Colony of Asian hornets found in Jersey prompts fears it could decimate UK’s native bee population


A new colony of Asian Hornets has been found in the Channel Islands – fuelling fears for the UK’s native bee population.

The invasive insect has reappeared on Jersey less than a year after they were first spotted on nearby Alderney.

A colony – believed to have contained 6,000 insects – was discovered last week in a shed in Fliquet on Jersey and quickly exterminated by beekeepers.

But experts now face a race against time to control the spreading of the Asian Hornets amid fears that secondary nests may have already been established.

Just one hornet can eat up to 50 bees A DAY and their impact on honey production could be extreme.

The Alderney sighting last June was the first official sighting of the insect in the British Isles.

A colony was destroyed in the northern Channel Island and there were two more confirmed sightings in Jersey in 2016.

By September the insects had reached the UK where they were spotted in Somerset and Gloucestershire.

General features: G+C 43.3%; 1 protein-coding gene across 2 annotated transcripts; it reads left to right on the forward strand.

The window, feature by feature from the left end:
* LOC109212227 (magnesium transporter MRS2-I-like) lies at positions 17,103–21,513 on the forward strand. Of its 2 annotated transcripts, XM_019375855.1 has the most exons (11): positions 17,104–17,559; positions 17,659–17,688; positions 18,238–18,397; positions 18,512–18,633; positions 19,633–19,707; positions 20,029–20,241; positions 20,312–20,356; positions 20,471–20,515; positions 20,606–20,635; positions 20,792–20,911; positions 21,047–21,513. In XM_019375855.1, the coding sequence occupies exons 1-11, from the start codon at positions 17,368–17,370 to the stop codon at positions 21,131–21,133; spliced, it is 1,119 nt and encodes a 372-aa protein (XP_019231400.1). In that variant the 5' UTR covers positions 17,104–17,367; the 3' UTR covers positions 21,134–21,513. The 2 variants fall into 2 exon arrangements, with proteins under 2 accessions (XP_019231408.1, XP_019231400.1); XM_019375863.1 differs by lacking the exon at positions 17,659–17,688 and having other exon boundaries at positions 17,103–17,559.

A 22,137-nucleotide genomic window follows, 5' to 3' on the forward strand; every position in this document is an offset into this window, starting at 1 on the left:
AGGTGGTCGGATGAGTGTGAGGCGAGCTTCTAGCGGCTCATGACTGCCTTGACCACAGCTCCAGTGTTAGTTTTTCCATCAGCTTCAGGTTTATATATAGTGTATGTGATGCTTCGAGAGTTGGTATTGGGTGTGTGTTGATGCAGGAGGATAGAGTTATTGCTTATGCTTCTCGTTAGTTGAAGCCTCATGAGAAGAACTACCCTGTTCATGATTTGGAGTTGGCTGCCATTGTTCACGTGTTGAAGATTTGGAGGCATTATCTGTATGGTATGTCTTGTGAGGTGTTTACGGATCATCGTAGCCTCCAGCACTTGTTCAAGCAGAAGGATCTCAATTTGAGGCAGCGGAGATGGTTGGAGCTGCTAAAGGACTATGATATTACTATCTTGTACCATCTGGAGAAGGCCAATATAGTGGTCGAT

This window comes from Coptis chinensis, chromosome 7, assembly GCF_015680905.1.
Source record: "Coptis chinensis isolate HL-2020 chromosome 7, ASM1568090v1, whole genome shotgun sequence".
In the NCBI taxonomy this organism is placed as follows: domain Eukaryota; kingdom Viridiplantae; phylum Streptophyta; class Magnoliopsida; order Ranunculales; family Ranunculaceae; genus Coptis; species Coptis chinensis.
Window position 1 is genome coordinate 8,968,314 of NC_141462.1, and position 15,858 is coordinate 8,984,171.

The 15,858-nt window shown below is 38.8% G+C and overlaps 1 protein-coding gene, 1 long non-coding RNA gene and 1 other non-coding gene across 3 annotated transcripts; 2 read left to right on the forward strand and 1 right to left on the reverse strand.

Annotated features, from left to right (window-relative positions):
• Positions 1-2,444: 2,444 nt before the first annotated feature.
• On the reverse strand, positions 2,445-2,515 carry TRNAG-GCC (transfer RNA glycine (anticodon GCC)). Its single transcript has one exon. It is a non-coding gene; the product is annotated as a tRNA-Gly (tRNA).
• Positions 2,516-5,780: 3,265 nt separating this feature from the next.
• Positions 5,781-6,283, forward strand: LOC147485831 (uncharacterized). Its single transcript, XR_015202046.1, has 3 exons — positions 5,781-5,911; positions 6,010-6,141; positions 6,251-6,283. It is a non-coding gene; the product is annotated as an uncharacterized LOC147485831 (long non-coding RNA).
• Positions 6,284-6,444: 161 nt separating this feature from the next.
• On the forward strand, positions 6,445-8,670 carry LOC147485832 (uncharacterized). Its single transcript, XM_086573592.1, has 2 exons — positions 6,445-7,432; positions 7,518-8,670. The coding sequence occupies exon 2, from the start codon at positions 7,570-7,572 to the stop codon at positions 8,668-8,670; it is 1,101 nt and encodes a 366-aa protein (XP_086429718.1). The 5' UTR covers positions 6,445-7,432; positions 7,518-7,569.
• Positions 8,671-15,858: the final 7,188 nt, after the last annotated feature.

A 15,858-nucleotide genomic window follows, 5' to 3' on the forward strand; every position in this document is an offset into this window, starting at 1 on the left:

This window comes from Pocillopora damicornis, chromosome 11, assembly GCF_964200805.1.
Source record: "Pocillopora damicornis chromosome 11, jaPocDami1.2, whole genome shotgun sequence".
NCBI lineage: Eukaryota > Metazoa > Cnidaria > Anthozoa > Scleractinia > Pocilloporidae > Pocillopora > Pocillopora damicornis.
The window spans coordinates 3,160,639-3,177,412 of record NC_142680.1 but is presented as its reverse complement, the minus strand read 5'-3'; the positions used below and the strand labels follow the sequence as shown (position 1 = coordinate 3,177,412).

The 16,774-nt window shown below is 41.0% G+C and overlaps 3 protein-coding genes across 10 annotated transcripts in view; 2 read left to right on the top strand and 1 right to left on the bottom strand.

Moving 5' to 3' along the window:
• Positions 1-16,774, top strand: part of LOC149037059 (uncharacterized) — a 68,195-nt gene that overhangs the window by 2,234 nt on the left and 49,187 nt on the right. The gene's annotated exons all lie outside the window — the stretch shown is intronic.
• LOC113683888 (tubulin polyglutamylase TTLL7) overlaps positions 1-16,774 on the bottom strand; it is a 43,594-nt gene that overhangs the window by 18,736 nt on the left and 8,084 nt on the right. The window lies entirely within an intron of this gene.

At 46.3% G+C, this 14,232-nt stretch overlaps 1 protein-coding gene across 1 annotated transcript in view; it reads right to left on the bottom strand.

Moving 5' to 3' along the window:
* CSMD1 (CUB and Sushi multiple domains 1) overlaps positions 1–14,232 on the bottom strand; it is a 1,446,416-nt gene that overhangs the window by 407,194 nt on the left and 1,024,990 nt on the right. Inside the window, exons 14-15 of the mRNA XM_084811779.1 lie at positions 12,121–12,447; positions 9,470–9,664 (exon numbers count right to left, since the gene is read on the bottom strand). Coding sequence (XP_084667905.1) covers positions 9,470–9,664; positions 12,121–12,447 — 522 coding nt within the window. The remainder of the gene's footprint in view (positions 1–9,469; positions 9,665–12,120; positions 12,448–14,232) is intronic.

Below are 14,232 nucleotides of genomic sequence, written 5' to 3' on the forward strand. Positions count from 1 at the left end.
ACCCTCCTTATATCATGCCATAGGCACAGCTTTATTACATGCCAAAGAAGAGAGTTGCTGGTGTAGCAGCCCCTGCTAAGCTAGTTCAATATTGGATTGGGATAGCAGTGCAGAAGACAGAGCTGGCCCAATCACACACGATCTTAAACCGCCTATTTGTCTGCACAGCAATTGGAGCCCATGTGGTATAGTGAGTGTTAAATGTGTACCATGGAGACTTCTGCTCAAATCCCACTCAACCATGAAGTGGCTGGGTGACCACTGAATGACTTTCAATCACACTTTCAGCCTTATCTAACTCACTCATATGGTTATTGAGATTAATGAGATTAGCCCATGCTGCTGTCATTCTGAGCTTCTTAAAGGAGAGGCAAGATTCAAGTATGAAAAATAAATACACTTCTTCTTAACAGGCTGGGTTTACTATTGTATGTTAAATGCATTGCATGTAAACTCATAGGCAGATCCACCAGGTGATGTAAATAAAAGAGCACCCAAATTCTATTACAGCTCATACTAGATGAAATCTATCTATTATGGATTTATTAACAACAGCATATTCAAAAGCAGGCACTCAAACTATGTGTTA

Two months later in November the government announced that the outbreak had been safely contained.

Dr Tim du Feu, president of the Jersey Bee Keepers Association, said the next four weeks will now be crucial in trying to control the pest and avoiding an invasion of the mainland for the second year running.

He said: “This is the time when the queen, having established a primary nest [such as the one found at Fliquet], starts going out to establish secondary nests.

“This is the first one we have found in Jersey and it was a reasonably big one.”

Dr du Feu said he was tending to hives in the area with fellow beekeeper Ken Healy when they got the call about the nest.

He added: “We put a clear plastic bag around the nest and cut it down from the roof and we put a second bag over it so the hornets were trapped in the bags.

“Then we had to swat the individual hornets that were coming into the shed.

“I then froze the nest by putting it in a freezer and that killed them. The important thing was that we got the queen.”

Asian hornets – the Latin name is Vespa velutina – have spread rapidly throughout France since arriving in Europe in a shipment of pot plants from China in 2004.

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